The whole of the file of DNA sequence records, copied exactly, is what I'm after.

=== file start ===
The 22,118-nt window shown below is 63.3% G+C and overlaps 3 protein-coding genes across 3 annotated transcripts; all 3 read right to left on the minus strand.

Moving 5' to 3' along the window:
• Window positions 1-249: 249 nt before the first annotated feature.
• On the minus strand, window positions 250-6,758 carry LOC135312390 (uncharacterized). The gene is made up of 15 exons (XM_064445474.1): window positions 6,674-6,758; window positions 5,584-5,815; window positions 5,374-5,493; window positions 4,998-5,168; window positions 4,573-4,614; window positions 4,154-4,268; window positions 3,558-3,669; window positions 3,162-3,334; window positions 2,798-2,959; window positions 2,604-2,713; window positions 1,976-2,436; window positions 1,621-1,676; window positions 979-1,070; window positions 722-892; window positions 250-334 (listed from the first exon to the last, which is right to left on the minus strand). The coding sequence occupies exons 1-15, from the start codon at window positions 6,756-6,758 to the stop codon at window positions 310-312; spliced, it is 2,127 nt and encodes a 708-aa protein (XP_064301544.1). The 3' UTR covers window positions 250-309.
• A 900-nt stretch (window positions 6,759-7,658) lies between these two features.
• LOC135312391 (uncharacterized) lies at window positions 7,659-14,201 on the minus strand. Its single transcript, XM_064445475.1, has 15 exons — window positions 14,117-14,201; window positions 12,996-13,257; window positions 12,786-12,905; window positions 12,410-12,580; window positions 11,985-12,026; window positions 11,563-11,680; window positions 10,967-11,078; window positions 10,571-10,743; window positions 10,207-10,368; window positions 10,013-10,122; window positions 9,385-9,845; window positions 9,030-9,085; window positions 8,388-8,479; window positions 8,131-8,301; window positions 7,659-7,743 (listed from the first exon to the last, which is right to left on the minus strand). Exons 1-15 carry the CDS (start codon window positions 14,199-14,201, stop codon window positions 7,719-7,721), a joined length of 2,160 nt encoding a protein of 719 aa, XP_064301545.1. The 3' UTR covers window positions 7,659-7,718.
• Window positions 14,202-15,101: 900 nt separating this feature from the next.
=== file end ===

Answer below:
The 22,118-nt window shown below is 63.3% G+C and overlaps 3 protein-coding genes across 3 annotated transcripts; all 3 read right to left on the minus strand.

Moving 5' to 3' along the window:
• Window positions 1-249: 249 nt before the first annotated feature.
• On the minus strand, window positions 250-6,758 carry LOC135312390 (uncharacterized). The gene is made up of 15 exons (XM_064445474.1): window positions 6,674-6,758; window positions 5,584-5,815; window positions 5,374-5,493; window positions 4,998-5,168; window positions 4,573-4,614; window positions 4,154-4,268; window positions 3,558-3,669; window positions 3,162-3,334; window positions 2,798-2,959; window positions 2,604-2,713; window positions 1,976-2,436; window positions 1,621-1,676; window positions 979-1,070; window positions 722-892; window positions 250-334 (listed from the first exon to the last, which is right to left on the minus strand). The coding sequence occupies exons 1-15, from the start codon at window positions 6,756-6,758 to the stop codon at window positions 310-312; spliced, it is 2,127 nt and encodes a 708-aa protein (XP_064301544.1). The 3' UTR covers window positions 250-309.
• A 900-nt stretch (window positions 6,759-7,658) lies between these two features.
• LOC135312391 (uncharacterized) lies at window positions 7,659-14,201 on the minus strand. Its single transcript, XM_064445475.1, has 15 exons — window positions 14,117-14,201; window positions 12,996-13,257; window positions 12,786-12,905; window positions 12,410-12,580; window positions 11,985-12,026; window positions 11,563-11,680; window positions 10,967-11,078; window positions 10,571-10,743; window positions 10,207-10,368; window positions 10,013-10,122; window positions 9,385-9,845; window positions 9,030-9,085; window positions 8,388-8,479; window positions 8,131-8,301; window positions 7,659-7,743 (listed from the first exon to the last, which is right to left on the minus strand). Exons 1-15 carry the CDS (start codon window positions 14,199-14,201, stop codon window positions 7,719-7,721), a joined length of 2,160 nt encoding a protein of 719 aa, XP_064301545.1. The 3' UTR covers window positions 7,659-7,718.
• Window positions 14,202-15,101: 900 nt separating this feature from the next.